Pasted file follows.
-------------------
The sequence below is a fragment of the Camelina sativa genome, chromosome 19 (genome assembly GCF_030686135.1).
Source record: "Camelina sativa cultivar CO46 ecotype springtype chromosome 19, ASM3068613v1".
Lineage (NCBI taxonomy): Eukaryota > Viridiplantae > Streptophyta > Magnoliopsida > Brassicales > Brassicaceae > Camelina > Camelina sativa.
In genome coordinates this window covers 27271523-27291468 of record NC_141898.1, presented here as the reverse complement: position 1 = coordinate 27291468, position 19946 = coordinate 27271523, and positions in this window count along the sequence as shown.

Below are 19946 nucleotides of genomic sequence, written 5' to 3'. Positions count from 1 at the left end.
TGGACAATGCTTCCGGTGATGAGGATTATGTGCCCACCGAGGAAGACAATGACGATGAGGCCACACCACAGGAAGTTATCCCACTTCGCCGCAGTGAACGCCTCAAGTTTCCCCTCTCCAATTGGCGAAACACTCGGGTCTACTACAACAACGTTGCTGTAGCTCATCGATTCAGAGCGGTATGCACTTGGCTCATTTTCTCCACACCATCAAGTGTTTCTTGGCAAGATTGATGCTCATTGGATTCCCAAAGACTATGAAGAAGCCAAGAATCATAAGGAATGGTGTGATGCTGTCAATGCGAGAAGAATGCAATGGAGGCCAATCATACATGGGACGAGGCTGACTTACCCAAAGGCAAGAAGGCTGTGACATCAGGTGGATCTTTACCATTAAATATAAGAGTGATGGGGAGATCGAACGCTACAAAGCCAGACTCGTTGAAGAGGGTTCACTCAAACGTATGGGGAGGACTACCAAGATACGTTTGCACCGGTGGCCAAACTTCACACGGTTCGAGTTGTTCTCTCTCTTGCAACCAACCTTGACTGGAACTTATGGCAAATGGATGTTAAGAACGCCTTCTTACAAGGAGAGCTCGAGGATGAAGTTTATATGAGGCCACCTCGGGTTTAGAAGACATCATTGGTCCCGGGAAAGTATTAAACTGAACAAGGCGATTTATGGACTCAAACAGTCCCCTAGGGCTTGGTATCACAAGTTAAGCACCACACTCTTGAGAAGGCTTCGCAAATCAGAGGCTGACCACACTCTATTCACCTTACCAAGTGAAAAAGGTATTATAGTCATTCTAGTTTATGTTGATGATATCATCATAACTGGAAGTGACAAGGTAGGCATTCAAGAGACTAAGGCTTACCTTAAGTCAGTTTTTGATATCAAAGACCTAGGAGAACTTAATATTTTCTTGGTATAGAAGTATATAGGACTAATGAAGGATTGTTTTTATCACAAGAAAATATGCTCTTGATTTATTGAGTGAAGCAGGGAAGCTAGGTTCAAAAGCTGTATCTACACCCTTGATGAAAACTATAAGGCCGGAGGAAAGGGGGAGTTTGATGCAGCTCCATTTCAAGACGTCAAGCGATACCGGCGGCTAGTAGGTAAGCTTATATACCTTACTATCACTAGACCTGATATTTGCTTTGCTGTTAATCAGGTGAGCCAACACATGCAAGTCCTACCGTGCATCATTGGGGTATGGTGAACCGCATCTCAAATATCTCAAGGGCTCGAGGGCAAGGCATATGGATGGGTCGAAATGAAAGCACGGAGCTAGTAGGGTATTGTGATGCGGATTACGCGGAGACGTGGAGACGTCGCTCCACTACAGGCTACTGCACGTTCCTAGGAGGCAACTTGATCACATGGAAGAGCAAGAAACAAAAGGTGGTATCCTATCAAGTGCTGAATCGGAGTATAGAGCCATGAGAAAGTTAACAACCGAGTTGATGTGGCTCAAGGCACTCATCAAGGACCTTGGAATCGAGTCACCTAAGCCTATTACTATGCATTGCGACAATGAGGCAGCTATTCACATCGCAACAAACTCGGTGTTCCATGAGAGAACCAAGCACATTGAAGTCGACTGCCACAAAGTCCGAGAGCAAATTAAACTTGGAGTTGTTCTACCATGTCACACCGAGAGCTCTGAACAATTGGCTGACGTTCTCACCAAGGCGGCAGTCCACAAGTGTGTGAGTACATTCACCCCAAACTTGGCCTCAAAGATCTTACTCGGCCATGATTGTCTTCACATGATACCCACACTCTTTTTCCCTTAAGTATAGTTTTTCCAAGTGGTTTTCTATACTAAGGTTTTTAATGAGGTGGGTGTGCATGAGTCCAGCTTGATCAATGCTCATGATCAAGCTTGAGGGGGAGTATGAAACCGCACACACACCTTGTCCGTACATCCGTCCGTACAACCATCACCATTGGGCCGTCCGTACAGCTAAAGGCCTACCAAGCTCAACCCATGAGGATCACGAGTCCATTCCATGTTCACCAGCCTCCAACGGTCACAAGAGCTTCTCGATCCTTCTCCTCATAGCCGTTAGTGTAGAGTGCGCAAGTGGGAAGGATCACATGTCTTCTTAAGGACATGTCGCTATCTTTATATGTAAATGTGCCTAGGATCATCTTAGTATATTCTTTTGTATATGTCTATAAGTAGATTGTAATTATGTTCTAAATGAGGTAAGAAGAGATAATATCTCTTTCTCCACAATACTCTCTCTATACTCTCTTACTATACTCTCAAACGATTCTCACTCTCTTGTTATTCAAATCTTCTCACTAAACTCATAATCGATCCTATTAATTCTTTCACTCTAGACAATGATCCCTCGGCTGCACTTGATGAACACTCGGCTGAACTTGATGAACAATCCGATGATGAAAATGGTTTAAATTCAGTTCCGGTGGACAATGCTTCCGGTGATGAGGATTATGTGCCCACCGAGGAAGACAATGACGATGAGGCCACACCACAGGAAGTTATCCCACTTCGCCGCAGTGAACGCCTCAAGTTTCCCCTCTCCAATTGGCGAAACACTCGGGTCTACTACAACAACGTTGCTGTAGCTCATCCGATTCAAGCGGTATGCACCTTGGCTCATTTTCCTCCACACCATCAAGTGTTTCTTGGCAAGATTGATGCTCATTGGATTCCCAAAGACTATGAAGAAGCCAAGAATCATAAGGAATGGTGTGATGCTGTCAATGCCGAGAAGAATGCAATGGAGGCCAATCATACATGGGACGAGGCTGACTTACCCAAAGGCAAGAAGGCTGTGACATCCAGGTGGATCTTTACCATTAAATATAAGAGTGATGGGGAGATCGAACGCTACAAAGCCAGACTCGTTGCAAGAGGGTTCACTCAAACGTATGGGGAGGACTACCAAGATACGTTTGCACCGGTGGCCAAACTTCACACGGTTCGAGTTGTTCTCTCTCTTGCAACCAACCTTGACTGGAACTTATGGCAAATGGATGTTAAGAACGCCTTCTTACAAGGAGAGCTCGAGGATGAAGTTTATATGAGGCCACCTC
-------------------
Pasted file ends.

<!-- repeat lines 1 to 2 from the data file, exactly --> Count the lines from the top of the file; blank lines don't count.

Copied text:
The sequence below is a fragment of the Camelina sativa genome, chromosome 19 (genome assembly GCF_030686135.1).
Source record: "Camelina sativa cultivar CO46 ecotype springtype chromosome 19, ASM3068613v1".